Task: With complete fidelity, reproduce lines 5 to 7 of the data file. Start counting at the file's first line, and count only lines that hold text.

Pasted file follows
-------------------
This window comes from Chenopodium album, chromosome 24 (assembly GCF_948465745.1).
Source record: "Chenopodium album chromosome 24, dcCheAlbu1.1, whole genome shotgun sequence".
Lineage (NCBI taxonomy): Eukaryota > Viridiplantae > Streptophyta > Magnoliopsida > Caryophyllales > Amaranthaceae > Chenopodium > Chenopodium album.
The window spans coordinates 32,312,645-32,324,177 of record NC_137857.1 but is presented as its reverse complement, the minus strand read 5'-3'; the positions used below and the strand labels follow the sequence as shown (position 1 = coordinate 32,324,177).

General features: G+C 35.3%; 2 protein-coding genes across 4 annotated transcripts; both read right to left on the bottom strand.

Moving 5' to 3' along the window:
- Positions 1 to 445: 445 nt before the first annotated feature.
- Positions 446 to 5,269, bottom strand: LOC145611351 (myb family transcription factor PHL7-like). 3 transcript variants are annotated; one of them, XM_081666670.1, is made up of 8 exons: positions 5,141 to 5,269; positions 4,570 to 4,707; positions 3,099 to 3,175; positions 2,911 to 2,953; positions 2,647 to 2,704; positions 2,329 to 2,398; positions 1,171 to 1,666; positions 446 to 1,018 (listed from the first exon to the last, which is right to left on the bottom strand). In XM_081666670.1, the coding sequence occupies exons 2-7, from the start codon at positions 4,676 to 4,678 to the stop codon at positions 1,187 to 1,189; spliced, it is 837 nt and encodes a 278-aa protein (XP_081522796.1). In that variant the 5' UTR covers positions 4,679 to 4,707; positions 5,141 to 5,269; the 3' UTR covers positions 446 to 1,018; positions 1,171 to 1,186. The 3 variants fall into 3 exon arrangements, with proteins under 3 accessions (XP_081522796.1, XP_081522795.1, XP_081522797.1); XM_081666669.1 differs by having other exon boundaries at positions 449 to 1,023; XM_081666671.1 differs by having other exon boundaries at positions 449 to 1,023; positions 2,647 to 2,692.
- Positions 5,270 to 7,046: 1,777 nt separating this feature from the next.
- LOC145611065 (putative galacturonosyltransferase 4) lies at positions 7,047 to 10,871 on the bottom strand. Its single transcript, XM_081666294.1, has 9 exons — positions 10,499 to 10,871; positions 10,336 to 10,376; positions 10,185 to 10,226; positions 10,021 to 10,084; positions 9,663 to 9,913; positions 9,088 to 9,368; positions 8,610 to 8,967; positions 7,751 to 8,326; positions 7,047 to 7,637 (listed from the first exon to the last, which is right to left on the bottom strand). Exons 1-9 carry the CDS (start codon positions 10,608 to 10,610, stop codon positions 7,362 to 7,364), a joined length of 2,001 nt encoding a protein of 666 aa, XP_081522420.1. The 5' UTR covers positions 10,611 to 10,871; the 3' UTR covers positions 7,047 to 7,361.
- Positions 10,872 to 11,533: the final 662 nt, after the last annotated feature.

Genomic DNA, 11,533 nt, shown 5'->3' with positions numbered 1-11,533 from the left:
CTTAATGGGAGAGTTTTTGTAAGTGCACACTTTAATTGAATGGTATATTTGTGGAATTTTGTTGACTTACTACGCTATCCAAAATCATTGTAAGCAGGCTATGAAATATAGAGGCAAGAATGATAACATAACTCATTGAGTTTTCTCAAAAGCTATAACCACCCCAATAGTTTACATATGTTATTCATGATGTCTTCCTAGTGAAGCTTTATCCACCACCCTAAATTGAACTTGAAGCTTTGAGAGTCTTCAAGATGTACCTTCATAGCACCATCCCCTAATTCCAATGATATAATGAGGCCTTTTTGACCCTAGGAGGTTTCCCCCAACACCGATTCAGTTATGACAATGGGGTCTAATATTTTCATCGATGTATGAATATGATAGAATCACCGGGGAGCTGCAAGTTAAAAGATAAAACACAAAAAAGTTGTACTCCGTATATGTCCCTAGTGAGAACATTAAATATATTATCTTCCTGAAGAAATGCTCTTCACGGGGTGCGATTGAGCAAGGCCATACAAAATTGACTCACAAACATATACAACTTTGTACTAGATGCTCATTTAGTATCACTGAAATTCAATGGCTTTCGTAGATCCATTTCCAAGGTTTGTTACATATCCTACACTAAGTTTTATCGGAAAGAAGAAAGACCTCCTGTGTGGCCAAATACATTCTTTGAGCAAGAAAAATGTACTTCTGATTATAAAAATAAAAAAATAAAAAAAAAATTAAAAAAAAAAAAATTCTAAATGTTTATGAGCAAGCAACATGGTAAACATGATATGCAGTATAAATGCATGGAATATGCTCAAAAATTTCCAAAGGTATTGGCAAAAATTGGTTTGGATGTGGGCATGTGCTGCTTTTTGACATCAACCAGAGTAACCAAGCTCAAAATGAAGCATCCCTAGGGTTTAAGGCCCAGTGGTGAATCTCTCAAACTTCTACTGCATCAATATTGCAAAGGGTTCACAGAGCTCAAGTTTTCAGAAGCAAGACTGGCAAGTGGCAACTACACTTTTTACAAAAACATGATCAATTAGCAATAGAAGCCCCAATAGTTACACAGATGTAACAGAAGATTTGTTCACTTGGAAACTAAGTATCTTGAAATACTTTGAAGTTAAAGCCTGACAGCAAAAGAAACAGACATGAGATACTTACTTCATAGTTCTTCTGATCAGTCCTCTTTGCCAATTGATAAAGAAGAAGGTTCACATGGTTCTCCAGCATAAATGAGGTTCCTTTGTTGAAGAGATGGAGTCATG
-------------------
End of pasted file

General features: G+C 35.3%; 2 protein-coding genes across 4 annotated transcripts; both read right to left on the bottom strand.

Moving 5' to 3' along the window:
- Positions 1 to 445: 445 nt before the first annotated feature.